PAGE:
Briefs, March 1, 2012

PUBLISHED : Friday, 01 March, 2013, 12:00am
UPDATED : Friday, 01 March, 2013, 3:43am

UN court clears Serbian general of war crimes

THE HAGUE - A UN war crimes tribunal acquitted Yugoslav ex-army chief Momcilo Perisic on appeal and overturned his 27-year sentence for war crimes and crimes against humanity during the bloody Balkan wars of the 1990s. Judge Theodor Meron of the International Criminal Tribunal for the Former Yugoslavia (ICTY) appeals chamber ordered "the immediate release of Momcilo Perisic", a former right-hand man of late Serbian leader Slobodan Milosevic. The judgment is the latest in a string of acquittals at the ICTY, but the freeing will be welcomed in Belgrade where the court has been perceived as biased. AFP

Wrestler one of those killed in Swiss shooting

BERLIN - A Swiss athlete was one of the victims of a shooting at a wood-processing company in central Switzerland and the assailant was originally from Kosovo. Benno Studer, 26, was among the three people who died in the shooting in the small town of Menznau. The assailant, 42, was among the dead, and seven other people were wounded. Studer was a wrestler in the traditional sport of Schwingen, also known as Swiss wrestling - considered one of the country's national sports. AP

Bulgarian president seeks end to deception

SOFIA - Bulgaria's president called for a new political culture that would prevent citizens being "robbed" and "lied to" as he named an election date of May 12 to try to stem a surge of popular discontent. Prime Minister Boiko Borisov quit last week after nationwide protests against high electricity prices - the final straw to many citizens in the European Union's poorest country, who have begun to despair of any improvement in living standards or governance. While Bulgaria has avoided the debt problems of many of its peers, economic growth is sluggish and unemployment has risen to 12 per cent. Reuters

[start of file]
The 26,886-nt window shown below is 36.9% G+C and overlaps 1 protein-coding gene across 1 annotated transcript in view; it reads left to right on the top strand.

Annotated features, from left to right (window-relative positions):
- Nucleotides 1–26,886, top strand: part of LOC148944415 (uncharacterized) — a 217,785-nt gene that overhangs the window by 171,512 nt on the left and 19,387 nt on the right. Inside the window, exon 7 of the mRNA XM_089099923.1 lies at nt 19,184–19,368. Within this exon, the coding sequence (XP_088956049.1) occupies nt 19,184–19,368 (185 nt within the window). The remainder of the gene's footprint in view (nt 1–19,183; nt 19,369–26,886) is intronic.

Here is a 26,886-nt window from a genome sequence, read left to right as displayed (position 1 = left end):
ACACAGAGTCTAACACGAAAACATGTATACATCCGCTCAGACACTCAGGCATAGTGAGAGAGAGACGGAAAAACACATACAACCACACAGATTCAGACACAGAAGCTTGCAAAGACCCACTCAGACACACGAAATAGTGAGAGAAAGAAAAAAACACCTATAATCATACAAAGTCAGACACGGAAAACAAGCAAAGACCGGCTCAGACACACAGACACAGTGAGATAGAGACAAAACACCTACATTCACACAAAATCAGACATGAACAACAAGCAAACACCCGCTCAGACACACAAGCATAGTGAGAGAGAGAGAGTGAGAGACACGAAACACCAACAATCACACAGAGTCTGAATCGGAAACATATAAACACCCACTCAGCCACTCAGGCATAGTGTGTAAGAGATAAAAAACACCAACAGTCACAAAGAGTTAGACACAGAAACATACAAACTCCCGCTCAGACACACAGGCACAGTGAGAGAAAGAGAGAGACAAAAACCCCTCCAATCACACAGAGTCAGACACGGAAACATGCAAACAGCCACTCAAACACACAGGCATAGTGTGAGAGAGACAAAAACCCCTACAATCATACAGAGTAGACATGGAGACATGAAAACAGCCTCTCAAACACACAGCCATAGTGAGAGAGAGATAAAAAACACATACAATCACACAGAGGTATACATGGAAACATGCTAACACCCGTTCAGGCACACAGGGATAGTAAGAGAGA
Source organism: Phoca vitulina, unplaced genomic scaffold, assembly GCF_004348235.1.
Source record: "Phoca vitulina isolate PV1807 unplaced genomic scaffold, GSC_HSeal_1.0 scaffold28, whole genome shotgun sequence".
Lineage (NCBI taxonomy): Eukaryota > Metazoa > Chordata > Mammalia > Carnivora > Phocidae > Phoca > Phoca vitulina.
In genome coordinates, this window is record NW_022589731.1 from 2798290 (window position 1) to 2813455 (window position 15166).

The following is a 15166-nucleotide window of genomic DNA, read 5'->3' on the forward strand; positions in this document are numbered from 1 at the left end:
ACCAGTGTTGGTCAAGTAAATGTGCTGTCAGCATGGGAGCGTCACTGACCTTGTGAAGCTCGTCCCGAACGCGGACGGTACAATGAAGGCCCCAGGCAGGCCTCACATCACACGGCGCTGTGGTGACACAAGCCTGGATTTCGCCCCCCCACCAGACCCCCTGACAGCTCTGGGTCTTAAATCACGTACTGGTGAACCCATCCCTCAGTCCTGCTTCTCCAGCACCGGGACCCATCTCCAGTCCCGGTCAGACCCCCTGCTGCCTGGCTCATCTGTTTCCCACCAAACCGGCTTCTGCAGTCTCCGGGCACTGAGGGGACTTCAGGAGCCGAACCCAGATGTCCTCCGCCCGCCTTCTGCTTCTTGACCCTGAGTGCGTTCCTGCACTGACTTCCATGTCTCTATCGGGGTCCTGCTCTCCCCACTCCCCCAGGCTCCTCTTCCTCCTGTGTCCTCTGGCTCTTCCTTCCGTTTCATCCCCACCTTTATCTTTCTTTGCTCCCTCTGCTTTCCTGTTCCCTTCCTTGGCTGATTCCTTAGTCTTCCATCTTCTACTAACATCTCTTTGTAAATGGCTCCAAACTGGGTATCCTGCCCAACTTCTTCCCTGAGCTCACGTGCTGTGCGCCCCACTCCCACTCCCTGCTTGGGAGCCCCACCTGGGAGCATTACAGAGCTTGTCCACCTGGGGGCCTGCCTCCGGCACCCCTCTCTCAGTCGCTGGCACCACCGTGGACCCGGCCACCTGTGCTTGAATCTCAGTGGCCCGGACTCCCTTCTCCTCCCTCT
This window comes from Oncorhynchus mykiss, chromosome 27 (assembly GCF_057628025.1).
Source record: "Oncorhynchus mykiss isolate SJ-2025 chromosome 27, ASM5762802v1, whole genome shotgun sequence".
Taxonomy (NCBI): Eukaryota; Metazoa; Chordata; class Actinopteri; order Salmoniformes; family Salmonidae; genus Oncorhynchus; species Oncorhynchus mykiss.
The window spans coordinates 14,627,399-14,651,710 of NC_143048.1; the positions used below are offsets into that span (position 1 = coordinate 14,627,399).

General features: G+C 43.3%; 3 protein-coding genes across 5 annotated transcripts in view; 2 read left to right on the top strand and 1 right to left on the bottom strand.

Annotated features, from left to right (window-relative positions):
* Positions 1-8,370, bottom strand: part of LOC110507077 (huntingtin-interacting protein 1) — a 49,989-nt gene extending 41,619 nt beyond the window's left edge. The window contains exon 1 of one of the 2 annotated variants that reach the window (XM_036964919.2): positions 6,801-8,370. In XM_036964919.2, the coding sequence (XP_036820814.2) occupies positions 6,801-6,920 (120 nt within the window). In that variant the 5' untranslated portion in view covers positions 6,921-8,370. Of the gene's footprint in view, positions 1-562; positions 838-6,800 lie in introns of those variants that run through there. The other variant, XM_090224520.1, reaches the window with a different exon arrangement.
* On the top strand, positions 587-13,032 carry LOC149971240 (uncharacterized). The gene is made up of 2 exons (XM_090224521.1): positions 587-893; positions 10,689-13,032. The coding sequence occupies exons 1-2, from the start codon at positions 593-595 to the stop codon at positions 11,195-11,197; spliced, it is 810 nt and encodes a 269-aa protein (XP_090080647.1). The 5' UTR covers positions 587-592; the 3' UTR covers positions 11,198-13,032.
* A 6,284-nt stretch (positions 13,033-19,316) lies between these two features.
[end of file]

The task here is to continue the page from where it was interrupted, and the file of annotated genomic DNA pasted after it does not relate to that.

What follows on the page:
'Great Train Robbery' mastermind dies

LONDON - The mastermind behind Britain's Great Train Robbery, a 1963 hold-up that turned its perpetrators into celebrities, has died aged 81. Bruce Reynolds' death came a few months before the 50th anniversary of the infamous theft that was at the time Britain's largest robbery. In August 1963, Reynolds and his 11-member gang tampered with railway track signals and stopped a Royal Mail night train that was travelling from Glasgow to London with letters, parcels and large amounts of cash. Reynolds and his men stormed the train and made off with £2.6 million, equivalent to about £40 million (HK$469.4 million) in today's money. Reuters